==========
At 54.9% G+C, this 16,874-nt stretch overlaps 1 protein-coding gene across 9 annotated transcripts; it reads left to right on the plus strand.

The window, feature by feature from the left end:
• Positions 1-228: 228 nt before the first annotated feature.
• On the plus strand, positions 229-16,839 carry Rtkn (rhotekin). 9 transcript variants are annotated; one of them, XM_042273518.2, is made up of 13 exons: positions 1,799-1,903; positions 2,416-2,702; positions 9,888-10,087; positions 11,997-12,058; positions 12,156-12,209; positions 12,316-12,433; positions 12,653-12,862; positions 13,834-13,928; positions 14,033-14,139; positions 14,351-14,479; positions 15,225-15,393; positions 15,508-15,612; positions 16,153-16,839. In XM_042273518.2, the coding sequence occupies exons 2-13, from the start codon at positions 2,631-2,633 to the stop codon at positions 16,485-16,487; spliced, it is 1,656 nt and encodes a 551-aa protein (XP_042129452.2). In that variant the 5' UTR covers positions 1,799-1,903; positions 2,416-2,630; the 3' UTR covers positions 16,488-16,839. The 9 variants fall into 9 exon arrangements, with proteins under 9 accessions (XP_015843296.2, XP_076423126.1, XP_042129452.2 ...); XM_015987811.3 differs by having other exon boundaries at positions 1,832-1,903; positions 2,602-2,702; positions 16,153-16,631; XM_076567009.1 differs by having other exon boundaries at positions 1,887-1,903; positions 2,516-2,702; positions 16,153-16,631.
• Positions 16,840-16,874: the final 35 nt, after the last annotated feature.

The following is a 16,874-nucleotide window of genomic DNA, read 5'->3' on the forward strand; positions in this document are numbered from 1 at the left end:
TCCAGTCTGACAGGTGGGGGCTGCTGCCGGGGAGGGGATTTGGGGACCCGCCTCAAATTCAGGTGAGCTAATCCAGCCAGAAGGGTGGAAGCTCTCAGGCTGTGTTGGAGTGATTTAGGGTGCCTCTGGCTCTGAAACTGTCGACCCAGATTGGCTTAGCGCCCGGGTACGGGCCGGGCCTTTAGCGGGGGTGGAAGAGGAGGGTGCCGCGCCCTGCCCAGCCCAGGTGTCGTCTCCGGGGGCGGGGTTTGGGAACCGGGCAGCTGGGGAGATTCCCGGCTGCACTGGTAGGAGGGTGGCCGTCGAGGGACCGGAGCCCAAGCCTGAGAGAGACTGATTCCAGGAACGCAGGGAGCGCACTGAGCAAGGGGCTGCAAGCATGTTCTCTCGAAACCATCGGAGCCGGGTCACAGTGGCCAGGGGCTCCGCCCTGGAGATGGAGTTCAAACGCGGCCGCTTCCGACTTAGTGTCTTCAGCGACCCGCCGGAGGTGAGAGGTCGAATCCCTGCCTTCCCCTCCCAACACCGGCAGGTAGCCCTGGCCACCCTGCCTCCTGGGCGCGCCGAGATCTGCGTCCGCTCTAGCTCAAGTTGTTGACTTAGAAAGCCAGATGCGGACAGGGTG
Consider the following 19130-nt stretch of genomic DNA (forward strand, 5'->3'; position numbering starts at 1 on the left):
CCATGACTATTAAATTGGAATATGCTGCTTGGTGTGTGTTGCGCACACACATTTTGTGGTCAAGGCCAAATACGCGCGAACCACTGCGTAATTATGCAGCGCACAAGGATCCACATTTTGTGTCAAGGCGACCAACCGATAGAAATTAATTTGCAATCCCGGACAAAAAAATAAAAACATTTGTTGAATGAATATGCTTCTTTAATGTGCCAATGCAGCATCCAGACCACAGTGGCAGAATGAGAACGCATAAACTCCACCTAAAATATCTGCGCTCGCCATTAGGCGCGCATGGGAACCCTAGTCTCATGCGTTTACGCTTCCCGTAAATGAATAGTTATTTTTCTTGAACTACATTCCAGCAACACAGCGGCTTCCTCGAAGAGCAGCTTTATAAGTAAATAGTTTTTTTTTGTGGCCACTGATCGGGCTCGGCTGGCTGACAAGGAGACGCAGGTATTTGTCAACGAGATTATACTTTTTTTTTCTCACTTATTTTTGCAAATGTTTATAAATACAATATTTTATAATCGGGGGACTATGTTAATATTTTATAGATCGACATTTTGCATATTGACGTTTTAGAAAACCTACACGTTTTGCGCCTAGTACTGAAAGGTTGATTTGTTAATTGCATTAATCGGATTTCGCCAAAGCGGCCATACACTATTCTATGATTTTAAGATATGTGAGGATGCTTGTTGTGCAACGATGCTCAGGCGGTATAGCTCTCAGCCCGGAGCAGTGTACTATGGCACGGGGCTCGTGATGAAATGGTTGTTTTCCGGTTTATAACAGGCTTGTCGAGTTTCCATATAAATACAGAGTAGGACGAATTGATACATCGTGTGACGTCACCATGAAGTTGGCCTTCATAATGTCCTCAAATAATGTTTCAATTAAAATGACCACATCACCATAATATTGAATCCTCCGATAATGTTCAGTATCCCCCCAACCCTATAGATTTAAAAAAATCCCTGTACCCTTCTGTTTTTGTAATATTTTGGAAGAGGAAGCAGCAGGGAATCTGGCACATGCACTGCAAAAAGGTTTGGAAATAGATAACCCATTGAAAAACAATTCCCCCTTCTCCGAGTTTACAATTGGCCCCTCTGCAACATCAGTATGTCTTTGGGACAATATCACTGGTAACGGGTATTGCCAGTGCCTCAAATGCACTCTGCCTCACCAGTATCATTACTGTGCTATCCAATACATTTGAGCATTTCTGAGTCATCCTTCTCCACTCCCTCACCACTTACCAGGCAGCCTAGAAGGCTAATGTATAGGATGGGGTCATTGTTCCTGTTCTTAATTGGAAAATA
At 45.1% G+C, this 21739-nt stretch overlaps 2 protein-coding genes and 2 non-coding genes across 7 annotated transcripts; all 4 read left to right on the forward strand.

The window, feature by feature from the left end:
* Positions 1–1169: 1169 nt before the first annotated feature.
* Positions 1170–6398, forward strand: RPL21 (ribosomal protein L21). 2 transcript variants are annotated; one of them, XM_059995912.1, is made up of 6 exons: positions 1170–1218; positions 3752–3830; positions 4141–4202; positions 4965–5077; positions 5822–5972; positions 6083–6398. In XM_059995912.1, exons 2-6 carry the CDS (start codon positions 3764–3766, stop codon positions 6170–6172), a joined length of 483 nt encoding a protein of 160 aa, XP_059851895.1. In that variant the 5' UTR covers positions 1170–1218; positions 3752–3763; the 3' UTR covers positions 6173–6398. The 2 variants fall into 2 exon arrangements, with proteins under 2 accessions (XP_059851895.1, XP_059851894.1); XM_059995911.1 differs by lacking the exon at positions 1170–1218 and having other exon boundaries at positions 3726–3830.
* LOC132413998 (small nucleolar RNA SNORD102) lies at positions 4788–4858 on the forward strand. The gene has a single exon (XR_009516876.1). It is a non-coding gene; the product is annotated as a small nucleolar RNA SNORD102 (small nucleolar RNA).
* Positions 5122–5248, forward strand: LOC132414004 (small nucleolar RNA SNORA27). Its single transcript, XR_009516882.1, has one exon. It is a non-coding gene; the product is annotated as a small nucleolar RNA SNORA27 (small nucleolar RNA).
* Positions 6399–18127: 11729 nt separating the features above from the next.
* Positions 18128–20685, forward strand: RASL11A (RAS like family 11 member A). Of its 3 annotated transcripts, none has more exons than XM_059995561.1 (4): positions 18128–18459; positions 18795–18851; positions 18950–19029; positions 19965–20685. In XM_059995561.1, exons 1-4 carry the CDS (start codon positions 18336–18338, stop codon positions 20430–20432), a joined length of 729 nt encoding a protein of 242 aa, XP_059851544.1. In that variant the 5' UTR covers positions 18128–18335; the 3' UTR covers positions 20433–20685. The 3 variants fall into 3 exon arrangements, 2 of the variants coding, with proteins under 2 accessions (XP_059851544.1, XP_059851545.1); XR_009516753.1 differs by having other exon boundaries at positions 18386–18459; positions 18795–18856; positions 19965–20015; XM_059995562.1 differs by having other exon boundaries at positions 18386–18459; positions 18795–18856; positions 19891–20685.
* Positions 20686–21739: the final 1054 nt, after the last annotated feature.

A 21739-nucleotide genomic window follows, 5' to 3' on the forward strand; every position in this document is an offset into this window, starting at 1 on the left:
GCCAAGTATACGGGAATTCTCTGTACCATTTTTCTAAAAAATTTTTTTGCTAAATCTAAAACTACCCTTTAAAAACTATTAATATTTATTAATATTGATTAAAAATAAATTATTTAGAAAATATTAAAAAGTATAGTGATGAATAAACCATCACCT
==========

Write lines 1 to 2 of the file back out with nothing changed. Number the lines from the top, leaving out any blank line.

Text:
At 54.9% G+C, this 16,874-nt stretch overlaps 1 protein-coding gene across 9 annotated transcripts; it reads left to right on the plus strand.

The window, feature by feature from the left end: